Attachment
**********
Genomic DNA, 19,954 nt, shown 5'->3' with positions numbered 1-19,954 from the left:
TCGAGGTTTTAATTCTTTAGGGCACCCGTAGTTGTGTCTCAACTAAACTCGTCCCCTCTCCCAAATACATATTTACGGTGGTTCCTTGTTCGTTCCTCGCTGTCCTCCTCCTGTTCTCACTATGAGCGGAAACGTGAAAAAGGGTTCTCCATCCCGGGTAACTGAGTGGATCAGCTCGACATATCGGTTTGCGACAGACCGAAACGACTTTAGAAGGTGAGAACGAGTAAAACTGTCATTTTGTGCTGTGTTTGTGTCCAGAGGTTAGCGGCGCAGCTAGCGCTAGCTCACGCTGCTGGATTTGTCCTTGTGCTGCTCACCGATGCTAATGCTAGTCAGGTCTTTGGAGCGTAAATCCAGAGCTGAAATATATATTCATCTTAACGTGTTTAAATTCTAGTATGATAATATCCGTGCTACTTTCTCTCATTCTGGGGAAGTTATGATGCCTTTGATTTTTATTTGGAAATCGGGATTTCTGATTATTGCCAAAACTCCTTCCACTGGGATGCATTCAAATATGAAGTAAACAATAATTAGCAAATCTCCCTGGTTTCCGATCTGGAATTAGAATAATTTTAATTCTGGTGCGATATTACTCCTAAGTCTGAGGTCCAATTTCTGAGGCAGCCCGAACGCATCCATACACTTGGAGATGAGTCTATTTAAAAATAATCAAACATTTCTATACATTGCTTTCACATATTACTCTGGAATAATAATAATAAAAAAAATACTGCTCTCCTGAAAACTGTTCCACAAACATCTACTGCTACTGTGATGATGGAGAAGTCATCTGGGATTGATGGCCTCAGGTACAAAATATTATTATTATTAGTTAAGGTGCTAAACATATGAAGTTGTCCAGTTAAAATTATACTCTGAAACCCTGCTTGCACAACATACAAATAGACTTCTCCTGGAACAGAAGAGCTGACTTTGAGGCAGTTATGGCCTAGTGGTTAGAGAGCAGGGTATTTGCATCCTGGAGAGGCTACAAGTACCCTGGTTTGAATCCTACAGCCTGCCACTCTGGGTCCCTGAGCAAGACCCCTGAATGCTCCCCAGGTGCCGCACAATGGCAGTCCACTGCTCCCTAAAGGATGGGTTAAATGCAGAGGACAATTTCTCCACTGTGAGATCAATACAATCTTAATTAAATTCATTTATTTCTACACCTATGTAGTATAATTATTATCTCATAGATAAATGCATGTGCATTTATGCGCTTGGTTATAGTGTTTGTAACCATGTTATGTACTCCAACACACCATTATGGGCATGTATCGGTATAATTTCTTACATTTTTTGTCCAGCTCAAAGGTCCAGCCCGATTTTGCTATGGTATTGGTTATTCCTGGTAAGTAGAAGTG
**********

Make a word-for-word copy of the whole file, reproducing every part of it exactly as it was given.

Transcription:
Genomic DNA, 19,954 nt, shown 5'->3' with positions numbered 1-19,954 from the left:
TCGAGGTTTTAATTCTTTAGGGCACCCGTAGTTGTGTCTCAACTAAACTCGTCCCCTCTCCCAAATACATATTTACGGTGGTTCCTTGTTCGTTCCTCGCTGTCCTCCTCCTGTTCTCACTATGAGCGGAAACGTGAAAAAGGGTTCTCCATCCCGGGTAACTGAGTGGATCAGCTCGACATATCGGTTTGCGACAGACCGAAACGACTTTAGAAGGTGAGAACGAGTAAAACTGTCATTTTGTGCTGTGTTTGTGTCCAGAGGTTAGCGGCGCAGCTAGCGCTAGCTCACGCTGCTGGATTTGTCCTTGTGCTGCTCACCGATGCTAATGCTAGTCAGGTCTTTGGAGCGTAAATCCAGAGCTGAAATATATATTCATCTTAACGTGTTTAAATTCTAGTATGATAATATCCGTGCTACTTTCTCTCATTCTGGGGAAGTTATGATGCCTTTGATTTTTATTTGGAAATCGGGATTTCTGATTATTGCCAAAACTCCTTCCACTGGGATGCATTCAAATATGAAGTAAACAATAATTAGCAAATCTCCCTGGTTTCCGATCTGGAATTAGAATAATTTTAATTCTGGTGCGATATTACTCCTAAGTCTGAGGTCCAATTTCTGAGGCAGCCCGAACGCATCCATACACTTGGAGATGAGTCTATTTAAAAATAATCAAACATTTCTATACATTGCTTTCACATATTACTCTGGAATAATAATAATAAAAAAAATACTGCTCTCCTGAAAACTGTTCCACAAACATCTACTGCTACTGTGATGATGGAGAAGTCATCTGGGATTGATGGCCTCAGGTACAAAATATTATTATTATTAGTTAAGGTGCTAAACATATGAAGTTGTCCAGTTAAAATTATACTCTGAAACCCTGCTTGCACAACATACAAATAGACTTCTCCTGGAACAGAAGAGCTGACTTTGAGGCAGTTATGGCCTAGTGGTTAGAGAGCAGGGTATTTGCATCCTGGAGAGGCTACAAGTACCCTGGTTTGAATCCTACAGCCTGCCACTCTGGGTCCCTGAGCAAGACCCCTGAATGCTCCCCAGGTGCCGCACAATGGCAGTCCACTGCTCCCTAAAGGATGGGTTAAATGCAGAGGACAATTTCTCCACTGTGAGATCAATACAATCTTAATTAAATTCATTTATTTCTACACCTATGTAGTATAATTATTATCTCATAGATAAATGCATGTGCATTTATGCGCTTGGTTATAGTGTTTGTAACCATGTTATGTACTCCAACACACCATTATGGGCATGTATCGGTATAATTTCTTACATTTTTTGTCCAGCTCAAAGGTCCAGCCCGATTTTGCTATGGTATTGGTTATTCCTGGTAAGTAGAAGTG